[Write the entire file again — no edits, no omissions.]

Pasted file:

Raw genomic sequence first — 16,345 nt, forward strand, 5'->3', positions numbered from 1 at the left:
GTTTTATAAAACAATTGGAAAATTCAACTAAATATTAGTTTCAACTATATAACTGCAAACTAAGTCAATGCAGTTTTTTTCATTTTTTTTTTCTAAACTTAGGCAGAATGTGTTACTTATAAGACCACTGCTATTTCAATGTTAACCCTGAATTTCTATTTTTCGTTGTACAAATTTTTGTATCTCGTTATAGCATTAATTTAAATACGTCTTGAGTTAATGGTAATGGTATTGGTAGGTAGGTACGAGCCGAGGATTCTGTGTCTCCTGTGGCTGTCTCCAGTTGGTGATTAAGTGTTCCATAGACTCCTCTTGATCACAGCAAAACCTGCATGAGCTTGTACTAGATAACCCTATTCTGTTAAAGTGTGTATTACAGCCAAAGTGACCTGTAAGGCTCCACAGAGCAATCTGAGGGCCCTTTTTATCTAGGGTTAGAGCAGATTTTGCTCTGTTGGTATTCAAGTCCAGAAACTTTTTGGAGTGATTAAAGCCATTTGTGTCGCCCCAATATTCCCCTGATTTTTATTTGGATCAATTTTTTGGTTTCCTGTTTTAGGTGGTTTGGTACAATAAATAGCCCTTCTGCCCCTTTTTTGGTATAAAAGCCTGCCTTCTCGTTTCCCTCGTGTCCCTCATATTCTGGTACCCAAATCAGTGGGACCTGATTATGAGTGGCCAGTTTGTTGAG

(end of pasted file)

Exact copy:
Raw genomic sequence first — 16,345 nt, forward strand, 5'->3', positions numbered from 1 at the left:
GTTTTATAAAACAATTGGAAAATTCAACTAAATATTAGTTTCAACTATATAACTGCAAACTAAGTCAATGCAGTTTTTTTCATTTTTTTTTTCTAAACTTAGGCAGAATGTGTTACTTATAAGACCACTGCTATTTCAATGTTAACCCTGAATTTCTATTTTTCGTTGTACAAATTTTTGTATCTCGTTATAGCATTAATTTAAATACGTCTTGAGTTAATGGTAATGGTATTGGTAGGTAGGTACGAGCCGAGGATTCTGTGTCTCCTGTGGCTGTCTCCAGTTGGTGATTAAGTGTTCCATAGACTCCTCTTGATCACAGCAAAACCTGCATGAGCTTGTACTAGATAACCCTATTCTGTTAAAGTGTGTATTACAGCCAAAGTGACCTGTAAGGCTCCACAGAGCAATCTGAGGGCCCTTTTTATCTAGGGTTAGAGCAGATTTTGCTCTGTTGGTATTCAAGTCCAGAAACTTTTTGGAGTGATTAAAGCCATTTGTGTCGCCCCAATATTCCCCTGATTTTTATTTGGATCAATTTTTTGGTTTCCTGTTTTAGGTGGTTTGGTACAATAAATAGCCCTTCTGCCCCTTTTTTGGTATAAAAGCCTGCCTTCTCGTTTCCCTCGTGTCCCTCATATTCTGGTACCCAAATCAGTGGGACCTGATTATGAGTGGCCAGTTTGTTGAG